Workers in New Zealand are more likely to suffer burnout than in any other country (70% versus the global average of 59%), according to a new report by global workplace creation experts Unispace.
Returning for Good, a Unispace Global Workplace Insights report found that workload expectations were a major driver behind employee burnout (50%), followed by expectations for employees to always be online at home (38%).
The global report combined the results of an in-depth survey of 9,500 employees and 6,650 business leaders from across 17 countries worldwide, including 500 New Zealand employees in companies of 50+ employees and 250 senior decision makers in companies of 50+ employees in New Zealand.
The majority (73%) of employees that have returned to the office on a more permanent basis had been mandated to do so. This appears to be a growing trend as 97% of employers indicated that a minimum of four days in the office a week will become normal, and 66% stated this will happen by 2025.
Employees in New Zealand are more reluctant to commit to increased days in the office, according to the report. Of those not currently in four or more days a week, 78% believe they will eventually return, with half (51%) expecting this to be the case in the next two years.
Frustration also exists elsewhere in New Zealand's hybrid workplace, with a high level of recognition that working remotely is limiting career prospects (a view widely shared by both employers [91%] and employees [71%] respectively).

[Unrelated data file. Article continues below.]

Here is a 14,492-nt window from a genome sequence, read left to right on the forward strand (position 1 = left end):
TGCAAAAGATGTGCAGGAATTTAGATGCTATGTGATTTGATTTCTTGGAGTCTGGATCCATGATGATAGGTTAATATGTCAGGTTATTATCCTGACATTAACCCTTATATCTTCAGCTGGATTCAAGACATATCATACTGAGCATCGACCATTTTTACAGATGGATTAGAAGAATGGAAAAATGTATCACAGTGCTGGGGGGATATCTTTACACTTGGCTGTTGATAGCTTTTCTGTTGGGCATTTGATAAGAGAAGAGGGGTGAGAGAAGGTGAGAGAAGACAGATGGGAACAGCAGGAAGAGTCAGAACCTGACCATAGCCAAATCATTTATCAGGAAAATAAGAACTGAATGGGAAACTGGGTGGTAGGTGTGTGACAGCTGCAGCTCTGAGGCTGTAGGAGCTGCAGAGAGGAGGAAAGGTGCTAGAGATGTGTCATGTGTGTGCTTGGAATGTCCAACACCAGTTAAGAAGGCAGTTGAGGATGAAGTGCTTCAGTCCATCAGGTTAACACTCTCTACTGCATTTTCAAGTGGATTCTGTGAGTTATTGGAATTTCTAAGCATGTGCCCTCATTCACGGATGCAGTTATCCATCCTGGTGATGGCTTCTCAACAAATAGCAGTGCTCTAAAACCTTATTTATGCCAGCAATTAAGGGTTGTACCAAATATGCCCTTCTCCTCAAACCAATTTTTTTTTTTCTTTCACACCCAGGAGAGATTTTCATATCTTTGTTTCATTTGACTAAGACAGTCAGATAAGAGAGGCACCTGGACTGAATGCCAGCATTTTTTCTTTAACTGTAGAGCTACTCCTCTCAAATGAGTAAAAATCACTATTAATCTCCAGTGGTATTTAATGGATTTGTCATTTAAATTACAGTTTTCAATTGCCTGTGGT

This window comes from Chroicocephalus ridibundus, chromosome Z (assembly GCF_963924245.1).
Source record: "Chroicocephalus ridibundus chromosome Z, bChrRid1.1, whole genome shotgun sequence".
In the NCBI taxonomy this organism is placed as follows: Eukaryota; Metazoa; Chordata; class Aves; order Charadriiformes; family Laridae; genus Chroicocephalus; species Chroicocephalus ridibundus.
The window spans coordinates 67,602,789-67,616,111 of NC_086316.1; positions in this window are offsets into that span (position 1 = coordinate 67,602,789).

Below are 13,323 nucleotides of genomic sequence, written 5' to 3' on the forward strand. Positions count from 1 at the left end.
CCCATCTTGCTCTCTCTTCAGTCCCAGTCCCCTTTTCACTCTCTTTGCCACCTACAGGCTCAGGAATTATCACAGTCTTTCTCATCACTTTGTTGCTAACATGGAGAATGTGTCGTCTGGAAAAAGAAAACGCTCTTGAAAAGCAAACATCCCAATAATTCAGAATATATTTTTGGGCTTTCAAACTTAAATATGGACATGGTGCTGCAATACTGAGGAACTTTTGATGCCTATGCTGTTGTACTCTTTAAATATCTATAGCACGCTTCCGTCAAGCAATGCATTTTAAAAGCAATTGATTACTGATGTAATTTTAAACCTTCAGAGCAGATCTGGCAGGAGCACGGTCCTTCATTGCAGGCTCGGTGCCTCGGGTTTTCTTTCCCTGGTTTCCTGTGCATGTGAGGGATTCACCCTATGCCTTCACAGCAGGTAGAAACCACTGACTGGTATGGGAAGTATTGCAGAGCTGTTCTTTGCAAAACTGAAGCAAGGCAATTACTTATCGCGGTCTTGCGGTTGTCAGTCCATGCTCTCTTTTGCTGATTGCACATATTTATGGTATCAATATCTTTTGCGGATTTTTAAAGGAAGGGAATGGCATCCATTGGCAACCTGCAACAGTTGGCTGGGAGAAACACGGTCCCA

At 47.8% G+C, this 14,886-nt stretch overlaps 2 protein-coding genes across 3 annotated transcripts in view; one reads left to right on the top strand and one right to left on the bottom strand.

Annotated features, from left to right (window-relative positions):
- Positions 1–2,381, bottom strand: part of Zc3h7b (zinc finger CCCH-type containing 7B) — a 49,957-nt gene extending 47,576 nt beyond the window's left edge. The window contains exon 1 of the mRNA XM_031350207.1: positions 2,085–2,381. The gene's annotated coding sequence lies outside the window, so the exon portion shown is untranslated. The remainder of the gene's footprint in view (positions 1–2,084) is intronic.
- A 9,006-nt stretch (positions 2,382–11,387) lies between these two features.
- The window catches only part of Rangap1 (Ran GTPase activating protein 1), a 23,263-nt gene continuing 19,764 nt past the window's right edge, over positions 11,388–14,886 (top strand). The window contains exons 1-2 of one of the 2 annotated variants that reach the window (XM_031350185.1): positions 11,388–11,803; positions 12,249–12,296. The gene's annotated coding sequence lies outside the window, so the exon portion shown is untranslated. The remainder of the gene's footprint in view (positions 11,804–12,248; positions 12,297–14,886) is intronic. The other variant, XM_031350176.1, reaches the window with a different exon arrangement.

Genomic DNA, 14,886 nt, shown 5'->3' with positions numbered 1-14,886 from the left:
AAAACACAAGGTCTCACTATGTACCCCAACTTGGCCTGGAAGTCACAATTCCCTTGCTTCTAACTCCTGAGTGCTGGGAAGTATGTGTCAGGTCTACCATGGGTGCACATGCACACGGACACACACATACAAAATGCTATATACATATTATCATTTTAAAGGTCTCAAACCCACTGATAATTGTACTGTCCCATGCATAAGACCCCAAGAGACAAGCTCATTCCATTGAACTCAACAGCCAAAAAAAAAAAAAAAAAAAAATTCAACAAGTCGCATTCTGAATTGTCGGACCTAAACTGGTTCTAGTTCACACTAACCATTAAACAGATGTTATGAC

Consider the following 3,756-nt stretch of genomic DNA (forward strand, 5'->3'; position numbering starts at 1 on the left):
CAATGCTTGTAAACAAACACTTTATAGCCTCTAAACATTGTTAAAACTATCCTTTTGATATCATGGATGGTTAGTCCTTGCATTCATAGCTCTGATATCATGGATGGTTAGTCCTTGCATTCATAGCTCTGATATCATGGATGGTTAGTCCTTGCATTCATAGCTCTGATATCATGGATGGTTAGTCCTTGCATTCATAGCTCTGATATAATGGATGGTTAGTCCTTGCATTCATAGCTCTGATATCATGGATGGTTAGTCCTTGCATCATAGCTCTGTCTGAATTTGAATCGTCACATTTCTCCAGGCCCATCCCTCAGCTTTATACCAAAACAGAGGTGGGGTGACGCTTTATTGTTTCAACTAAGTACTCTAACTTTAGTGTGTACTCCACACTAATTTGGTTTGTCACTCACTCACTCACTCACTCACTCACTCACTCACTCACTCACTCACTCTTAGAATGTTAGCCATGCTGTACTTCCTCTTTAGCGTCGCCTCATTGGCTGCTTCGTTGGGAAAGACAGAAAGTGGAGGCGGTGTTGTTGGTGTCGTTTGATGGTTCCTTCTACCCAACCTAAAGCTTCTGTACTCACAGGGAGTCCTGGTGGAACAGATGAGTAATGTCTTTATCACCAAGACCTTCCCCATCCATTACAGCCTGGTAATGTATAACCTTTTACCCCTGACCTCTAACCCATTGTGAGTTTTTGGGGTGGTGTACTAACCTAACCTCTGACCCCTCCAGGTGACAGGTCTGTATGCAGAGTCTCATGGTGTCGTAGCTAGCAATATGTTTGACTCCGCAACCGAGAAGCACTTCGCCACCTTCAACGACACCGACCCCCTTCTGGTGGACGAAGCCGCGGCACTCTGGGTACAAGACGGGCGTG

A lack of privacy in the office is an issue for workers, with a third (34%) stating that they dislike this aspect of the workplace. A further 32% felt more effective in a quiet environment at home, while 29% believed they could be more productive out of the office. A lack of quiet focus areas is impacting workers ability to do their core job, with 68% stating the regular in-person meetings and disruptions are preventing them from working in the office.
Employers broadly agree that a lack of privacy is the biggest barrier for workers (cited by 26% of business respondents).
"The results from our report show New Zealand workers are struggling with burnout and general dissatisfaction in the workplace. Employers and employees alike are having a hard time adjusting to hybrid working arrangements," says Harry Rowntree, Managing Director at Unispace New Zealand.
"Employers have a real opportunity to drive positive change in the workplace and boost employee engagement and wellbeing. We know creating an environment where people actually want to work plays an important role in attracting and retaining talent this shift in approach is particularly important given the return to office trend is well underway with mandated returns," he says.
"If firms listen to employees, then they will be in a better position to leverage the workplace to boost employee engagement, retention and attraction."